Curt Gowdy, Red Barber, Bob Edwards, and Me

February 21st, 2006
 

Yesterday we learned that Curt Gowdy had passed away. I don’t know anything about Mr. Gowdy, but in reading his obituary, I learned that he modeled himself after Radio Hall of Fame announcer Red Barber. The mention of Red bought back a flood of memories. I never heard Red Barber call a game, but I heard him talk many, many times on NPR’s Morning Edition with NPR newsman Bob Edwards.

Red and Bob talked on Fridays, Bob fron NPR’s studio in Washington DC, and Red by phone from his home in Tallahassee. As I remember it, these conversations occured only during baseball season, from spring training through the world series. My memory about that may well be wrong, though, but I’m pretty sure I remember Bob Edwards one year saying something like “Spring training started this week, and you know what that means: it’s time to resume our Friday conversations with Red Barber.”

These conversations weren’t interviews; they were more like old friends just chatting for three or four minutes. I don’t know how the two men came to know each other, but to hear them speak was to know that their friendship was easy-going, affectionate, and genuine. Red always referred to Bob as “Colonel”, because Bob Edwards held the honorary rank of Kentucky Colonel, and Bob always spoke to Red Barber with great respect.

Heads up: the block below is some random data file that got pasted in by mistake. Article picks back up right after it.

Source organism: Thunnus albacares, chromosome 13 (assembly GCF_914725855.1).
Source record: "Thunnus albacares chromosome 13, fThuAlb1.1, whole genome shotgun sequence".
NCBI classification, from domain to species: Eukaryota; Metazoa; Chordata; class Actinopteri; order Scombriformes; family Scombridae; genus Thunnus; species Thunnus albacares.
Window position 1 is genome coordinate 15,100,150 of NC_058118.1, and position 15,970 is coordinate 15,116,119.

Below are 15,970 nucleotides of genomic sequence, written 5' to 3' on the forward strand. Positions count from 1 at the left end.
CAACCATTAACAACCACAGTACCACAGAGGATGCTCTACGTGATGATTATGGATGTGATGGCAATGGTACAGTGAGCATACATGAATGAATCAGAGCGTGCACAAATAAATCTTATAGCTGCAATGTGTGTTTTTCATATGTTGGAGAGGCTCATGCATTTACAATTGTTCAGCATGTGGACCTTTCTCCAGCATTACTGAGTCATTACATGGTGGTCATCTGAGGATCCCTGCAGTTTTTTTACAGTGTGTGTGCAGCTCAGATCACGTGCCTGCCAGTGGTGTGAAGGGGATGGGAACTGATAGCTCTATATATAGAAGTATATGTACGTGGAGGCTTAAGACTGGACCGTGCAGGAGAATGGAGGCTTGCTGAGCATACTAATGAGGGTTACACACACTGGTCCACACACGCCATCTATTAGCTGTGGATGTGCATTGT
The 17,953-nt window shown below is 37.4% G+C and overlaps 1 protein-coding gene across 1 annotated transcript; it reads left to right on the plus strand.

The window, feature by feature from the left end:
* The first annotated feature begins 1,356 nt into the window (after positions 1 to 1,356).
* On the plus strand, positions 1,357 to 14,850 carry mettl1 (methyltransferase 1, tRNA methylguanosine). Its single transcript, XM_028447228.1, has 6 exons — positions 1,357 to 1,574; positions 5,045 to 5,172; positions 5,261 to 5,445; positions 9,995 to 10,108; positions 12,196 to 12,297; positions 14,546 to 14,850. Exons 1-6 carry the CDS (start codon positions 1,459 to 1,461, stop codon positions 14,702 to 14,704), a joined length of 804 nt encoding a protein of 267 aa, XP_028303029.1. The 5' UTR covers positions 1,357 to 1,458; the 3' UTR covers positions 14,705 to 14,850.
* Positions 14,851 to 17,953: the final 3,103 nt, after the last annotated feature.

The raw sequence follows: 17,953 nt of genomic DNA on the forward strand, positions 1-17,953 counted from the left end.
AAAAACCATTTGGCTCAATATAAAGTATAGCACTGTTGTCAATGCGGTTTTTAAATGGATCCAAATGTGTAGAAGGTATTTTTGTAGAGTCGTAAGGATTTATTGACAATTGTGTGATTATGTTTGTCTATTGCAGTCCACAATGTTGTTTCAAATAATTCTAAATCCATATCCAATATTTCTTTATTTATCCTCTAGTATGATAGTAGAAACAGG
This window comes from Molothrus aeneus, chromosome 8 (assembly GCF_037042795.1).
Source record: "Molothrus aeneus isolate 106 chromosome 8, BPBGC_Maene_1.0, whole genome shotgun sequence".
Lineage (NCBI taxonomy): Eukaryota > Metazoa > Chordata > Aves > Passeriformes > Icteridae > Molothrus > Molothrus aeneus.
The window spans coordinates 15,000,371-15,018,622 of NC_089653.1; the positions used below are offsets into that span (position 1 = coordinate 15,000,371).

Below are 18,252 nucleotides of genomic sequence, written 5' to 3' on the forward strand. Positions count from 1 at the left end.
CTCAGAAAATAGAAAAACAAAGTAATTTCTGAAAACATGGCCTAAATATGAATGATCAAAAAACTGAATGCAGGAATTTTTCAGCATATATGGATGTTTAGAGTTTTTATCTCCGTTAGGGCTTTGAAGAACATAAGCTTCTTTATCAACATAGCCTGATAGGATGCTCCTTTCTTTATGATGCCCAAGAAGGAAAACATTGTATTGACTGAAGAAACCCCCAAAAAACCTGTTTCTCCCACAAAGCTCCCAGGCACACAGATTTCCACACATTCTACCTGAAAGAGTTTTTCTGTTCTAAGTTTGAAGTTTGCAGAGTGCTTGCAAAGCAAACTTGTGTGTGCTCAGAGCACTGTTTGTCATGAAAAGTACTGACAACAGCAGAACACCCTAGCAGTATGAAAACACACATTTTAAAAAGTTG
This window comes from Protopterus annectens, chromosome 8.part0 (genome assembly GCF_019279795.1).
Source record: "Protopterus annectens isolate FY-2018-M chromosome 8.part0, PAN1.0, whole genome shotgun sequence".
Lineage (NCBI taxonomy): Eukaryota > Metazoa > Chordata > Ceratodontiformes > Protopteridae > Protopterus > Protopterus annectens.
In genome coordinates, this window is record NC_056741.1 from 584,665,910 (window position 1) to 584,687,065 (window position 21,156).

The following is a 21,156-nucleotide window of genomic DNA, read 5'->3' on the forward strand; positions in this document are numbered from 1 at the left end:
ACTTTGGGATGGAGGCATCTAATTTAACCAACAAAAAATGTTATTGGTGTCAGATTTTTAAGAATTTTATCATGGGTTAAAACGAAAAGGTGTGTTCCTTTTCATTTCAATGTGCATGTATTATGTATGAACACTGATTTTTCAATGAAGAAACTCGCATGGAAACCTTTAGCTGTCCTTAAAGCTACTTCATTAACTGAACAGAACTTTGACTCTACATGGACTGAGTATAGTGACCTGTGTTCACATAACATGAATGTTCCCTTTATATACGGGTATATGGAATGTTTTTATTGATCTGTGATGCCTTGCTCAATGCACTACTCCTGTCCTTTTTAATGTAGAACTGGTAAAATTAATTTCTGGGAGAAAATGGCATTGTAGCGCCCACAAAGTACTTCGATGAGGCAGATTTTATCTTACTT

Red’s voice always sounder older than dirt, and he obviously had a world of experience beyond baseball. He often led off the conversation by describing the Tallahassee weather. In the spring months, Red was likely to talk about how his camelias or azaleas were coming into bloom. He not only knew the game of baseball, but also about American culture, and baseball’s role in our culture. One time he even read from the 90th Psalm.

When I read Barber’s name in the Gowdy obituary, it was the first time I had thought of him in many years. The very first thing that came to mind was how much I enjoyed hearing him talk with Bob Edwards. I looked up Red Barber’s biography at Wikipedia and was astonished to discover that over thirteen years have passed since his death. It doesn’t seem like it has been that long. And it seems funny that one could develop a respect for a man just by listening to him talk for a few minutes a week, but I came to like and respect Red Barber, and after thirteen years, I still miss hearing him talk about baseball… and his garden.

If you have Real Player, you can hear a few of Bob’s conversations with Red that are archived on the Bob Edwards page at npr.org.




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